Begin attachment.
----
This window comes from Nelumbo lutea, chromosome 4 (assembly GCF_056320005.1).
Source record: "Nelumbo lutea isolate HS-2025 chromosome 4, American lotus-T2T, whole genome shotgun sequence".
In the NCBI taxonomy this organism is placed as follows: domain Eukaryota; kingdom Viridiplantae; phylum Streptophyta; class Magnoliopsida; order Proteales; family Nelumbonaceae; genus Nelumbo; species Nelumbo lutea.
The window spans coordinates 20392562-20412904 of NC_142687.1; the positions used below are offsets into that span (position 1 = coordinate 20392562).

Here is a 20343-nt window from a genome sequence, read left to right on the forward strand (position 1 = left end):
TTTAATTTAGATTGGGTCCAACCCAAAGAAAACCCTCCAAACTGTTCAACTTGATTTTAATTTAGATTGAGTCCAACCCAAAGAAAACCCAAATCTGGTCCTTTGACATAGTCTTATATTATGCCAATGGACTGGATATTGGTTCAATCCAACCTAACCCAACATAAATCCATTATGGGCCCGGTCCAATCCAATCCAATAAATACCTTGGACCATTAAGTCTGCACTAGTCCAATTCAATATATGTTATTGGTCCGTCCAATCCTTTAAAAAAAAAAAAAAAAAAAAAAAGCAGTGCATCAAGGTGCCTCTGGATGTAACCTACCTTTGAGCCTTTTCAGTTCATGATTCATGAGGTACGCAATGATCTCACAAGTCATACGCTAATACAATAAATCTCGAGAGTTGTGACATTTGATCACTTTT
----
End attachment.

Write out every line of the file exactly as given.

This window comes from Nelumbo lutea, chromosome 4 (assembly GCF_056320005.1).
Source record: "Nelumbo lutea isolate HS-2025 chromosome 4, American lotus-T2T, whole genome shotgun sequence".
In the NCBI taxonomy this organism is placed as follows: domain Eukaryota; kingdom Viridiplantae; phylum Streptophyta; class Magnoliopsida; order Proteales; family Nelumbonaceae; genus Nelumbo; species Nelumbo lutea.
The window spans coordinates 20392562-20412904 of NC_142687.1; the positions used below are offsets into that span (position 1 = coordinate 20392562).

Here is a 20343-nt window from a genome sequence, read left to right on the forward strand (position 1 = left end):
TTTAATTTAGATTGGGTCCAACCCAAAGAAAACCCTCCAAACTGTTCAACTTGATTTTAATTTAGATTGAGTCCAACCCAAAGAAAACCCAAATCTGGTCCTTTGACATAGTCTTATATTATGCCAATGGACTGGATATTGGTTCAATCCAACCTAACCCAACATAAATCCATTATGGGCCCGGTCCAATCCAATCCAATAAATACCTTGGACCATTAAGTCTGCACTAGTCCAATTCAATATATGTTATTGGTCCGTCCAATCCTTTAAAAAAAAAAAAAAAAAAAAAAAGCAGTGCATCAAGGTGCCTCTGGATGTAACCTACCTTTGAGCCTTTTCAGTTCATGATTCATGAGGTACGCAATGATCTCACAAGTCATACGCTAATACAATAAATCTCGAGAGTTGTGACATTTGATCACTTTT